Kathleen hops down and comes to the end of the Cadillac, inviting me to extend my arms so she can offer me a greater stretch. I clasp her hands and reach; soon, I find myself sliding inch by inch off of the table: head, neck, shoulders.

“Hey, how far are we going to go?” I ask Kathleen, my effort to keep it light scarcely covering a note of rising apprehension.

“As far as you like,” she says.

If we want something different from what we’ve had, we’ll need to do something different from what we’ve done. And it will feel strange at first. When we ask the universe for something different, we need to be ready when it arrives.

My ankles are suspended in straps attached to the scaffolding above. My head and shoulders extend beyond the support of the table, but still defy gravity through muscle and will. I anticipate a moment, if we continue along this trajectory, when the full length of my body will be beyond the support of the horizontal plane of the trapeze table, stretched between the high hanging tethers and the anchor of Kathleen’s hands. I check in with those hands: they are confident, clear, unequivocal.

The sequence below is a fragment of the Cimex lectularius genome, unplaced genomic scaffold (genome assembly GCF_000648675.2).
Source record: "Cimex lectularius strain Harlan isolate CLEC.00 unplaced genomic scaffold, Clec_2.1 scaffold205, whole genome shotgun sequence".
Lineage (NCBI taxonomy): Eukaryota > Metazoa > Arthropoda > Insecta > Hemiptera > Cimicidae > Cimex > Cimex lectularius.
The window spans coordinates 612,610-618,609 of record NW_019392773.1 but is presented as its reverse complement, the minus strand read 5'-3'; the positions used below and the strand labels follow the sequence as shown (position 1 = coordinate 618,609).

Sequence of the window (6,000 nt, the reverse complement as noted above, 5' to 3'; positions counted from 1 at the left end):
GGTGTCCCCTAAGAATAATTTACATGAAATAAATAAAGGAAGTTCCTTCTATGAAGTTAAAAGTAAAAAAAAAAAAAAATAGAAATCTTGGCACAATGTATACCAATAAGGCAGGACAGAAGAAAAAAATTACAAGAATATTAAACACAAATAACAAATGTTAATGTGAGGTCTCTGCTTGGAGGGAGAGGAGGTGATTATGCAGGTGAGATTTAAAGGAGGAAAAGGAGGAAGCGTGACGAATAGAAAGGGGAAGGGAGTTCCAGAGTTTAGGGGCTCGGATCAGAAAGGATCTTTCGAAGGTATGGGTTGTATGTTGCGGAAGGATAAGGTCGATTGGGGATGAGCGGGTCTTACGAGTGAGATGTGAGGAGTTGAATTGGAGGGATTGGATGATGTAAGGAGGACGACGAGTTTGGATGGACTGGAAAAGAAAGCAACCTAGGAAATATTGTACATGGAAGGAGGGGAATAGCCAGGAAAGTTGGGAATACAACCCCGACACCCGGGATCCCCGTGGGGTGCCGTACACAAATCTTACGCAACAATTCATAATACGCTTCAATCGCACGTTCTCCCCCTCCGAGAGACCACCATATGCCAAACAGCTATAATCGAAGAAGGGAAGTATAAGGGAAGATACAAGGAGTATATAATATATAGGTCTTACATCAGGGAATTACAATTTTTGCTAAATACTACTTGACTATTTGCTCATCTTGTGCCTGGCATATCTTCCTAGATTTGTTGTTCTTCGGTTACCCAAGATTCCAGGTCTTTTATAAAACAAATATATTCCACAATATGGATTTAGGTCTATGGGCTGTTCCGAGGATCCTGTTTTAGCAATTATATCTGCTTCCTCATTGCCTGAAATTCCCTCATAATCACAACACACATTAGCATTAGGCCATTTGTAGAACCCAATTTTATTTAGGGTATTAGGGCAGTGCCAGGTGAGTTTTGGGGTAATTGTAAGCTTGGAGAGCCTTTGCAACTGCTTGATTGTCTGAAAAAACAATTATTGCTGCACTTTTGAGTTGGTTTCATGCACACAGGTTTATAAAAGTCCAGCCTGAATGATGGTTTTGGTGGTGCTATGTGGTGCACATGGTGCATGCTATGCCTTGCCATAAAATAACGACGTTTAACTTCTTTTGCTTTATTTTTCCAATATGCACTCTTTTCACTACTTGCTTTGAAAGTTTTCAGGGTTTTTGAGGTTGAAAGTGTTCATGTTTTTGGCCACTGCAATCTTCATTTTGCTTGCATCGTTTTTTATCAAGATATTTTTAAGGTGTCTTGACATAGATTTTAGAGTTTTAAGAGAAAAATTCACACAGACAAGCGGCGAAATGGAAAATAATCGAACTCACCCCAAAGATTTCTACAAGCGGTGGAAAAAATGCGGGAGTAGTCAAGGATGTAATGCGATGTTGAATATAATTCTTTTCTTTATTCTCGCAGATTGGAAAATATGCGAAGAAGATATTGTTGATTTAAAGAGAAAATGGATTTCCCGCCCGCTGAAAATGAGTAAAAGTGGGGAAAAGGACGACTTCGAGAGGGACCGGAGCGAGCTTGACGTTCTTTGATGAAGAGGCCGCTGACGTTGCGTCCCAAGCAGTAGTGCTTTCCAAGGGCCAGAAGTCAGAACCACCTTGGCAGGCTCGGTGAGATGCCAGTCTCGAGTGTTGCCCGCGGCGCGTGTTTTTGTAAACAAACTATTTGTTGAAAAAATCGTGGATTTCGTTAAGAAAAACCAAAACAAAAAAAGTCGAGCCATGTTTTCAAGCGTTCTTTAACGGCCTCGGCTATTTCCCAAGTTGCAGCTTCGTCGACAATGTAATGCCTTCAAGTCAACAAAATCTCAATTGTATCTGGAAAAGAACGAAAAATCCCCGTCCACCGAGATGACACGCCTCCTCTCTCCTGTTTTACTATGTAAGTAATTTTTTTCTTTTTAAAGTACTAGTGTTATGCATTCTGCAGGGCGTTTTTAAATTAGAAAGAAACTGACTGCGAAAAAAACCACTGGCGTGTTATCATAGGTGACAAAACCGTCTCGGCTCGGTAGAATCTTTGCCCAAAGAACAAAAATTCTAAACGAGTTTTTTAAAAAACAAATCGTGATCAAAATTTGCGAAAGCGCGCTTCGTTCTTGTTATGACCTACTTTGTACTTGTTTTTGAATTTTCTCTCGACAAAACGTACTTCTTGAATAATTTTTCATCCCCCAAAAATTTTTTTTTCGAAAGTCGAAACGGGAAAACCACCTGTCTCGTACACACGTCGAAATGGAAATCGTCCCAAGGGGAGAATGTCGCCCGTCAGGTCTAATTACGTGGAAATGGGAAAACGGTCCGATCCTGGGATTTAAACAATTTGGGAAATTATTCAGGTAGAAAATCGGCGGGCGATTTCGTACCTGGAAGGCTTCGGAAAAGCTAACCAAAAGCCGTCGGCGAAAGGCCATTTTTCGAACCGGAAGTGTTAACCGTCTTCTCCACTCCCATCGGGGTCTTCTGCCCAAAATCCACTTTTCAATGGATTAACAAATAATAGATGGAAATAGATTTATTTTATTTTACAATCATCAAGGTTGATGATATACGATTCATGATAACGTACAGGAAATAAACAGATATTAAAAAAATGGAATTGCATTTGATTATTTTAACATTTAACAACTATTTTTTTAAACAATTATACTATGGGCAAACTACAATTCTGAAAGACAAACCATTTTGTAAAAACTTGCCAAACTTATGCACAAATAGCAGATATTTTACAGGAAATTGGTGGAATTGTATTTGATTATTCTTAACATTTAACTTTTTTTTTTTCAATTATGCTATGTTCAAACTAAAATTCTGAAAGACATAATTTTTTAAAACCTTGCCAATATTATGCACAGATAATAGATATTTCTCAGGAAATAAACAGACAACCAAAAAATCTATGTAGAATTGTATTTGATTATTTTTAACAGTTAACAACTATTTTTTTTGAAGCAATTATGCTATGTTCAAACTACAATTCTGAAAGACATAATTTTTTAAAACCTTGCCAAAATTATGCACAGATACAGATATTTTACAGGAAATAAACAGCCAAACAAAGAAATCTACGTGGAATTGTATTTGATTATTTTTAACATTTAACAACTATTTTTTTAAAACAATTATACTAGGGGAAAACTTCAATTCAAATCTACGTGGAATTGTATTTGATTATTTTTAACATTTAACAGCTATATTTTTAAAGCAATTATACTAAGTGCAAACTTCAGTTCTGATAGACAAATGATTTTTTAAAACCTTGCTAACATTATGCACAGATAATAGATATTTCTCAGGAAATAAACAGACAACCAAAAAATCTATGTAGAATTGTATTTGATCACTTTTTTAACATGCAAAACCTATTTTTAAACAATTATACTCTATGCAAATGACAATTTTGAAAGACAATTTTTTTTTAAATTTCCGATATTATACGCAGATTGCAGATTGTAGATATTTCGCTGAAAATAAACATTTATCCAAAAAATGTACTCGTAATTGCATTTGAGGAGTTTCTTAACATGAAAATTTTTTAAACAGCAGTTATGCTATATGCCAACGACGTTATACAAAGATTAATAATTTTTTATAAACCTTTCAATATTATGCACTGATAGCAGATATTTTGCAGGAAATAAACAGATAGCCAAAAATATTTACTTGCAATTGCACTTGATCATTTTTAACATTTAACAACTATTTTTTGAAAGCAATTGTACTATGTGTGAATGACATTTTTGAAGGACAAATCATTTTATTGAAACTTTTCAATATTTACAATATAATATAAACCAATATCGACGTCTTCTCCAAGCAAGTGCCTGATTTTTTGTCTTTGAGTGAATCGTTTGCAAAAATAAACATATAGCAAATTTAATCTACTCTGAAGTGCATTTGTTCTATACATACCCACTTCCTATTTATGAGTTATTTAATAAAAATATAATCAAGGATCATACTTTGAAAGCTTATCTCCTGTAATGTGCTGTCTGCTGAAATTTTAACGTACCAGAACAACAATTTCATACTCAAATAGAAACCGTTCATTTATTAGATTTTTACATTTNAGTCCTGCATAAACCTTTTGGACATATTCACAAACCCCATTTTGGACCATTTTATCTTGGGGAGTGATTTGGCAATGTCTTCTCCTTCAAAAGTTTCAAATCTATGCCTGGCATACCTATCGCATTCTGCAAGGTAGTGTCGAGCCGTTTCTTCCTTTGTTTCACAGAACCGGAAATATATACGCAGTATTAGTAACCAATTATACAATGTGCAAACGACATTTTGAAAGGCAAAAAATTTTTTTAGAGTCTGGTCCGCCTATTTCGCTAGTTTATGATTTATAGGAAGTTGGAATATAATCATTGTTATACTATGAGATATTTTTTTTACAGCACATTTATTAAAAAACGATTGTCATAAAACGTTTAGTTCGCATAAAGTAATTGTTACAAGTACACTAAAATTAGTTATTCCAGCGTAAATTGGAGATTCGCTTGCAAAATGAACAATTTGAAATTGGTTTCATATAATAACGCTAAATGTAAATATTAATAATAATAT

“You know, this is a bit of a trust exercise,” I say, giving myself permission to slide into space.

And suddenly, I feel weightless. And free of pain. Free.

And just as the amazement registers, resistance arises — as it so often does to steal our joy.

Anxiety surfaces in my body-mind: the tensing fear for my safety, desire to take care of the other person (Will my weight be too much for Kathleen? Could she end up injured?), self-conscious worry about getting it right. Oh, and: here’s the echo of my family’s cautionary motto arising: “it’s all fun until someone gets hurt” — as though pleasure’s price is always pain, and falling the inevitable consequence of freedom. I know these old friends; they once had a practical, benevolent mission. They used to look out for me. Now their protective vigilance only serves to distract my opening to the deliciousness of direct experience.

I greet them, thank them for their service, and let them go.

Deep in my breath, I choose to trust that Kathleen knows her limits, as I trust that I know mine. I find the tension in my fascia, my muscles, my joints, and let it go: relax and breathe, relax, and breathe, relax. Expand. Savor. Stretch. I asked for this. I choose to welcome it. I can luxuriate in it for the moment it is, rather than pollute it with fear of a moment that is not here and will never come.

When we intend to create something different, we must be ready to receive it when it shows up. We can release resistance, self-sabotage, undermining. Now, there is no fight here. I give myself over to feeling as light as a dust mote floating in a beam of sunlight. Heels up, head dangling, arms outstretched, I am in a backflip from a dock, suspended over water. I am whooshing down a playground slide, headfirst, toward sand. Has it really been more than half a century since I was last hung by the heels, blinking into sunlight?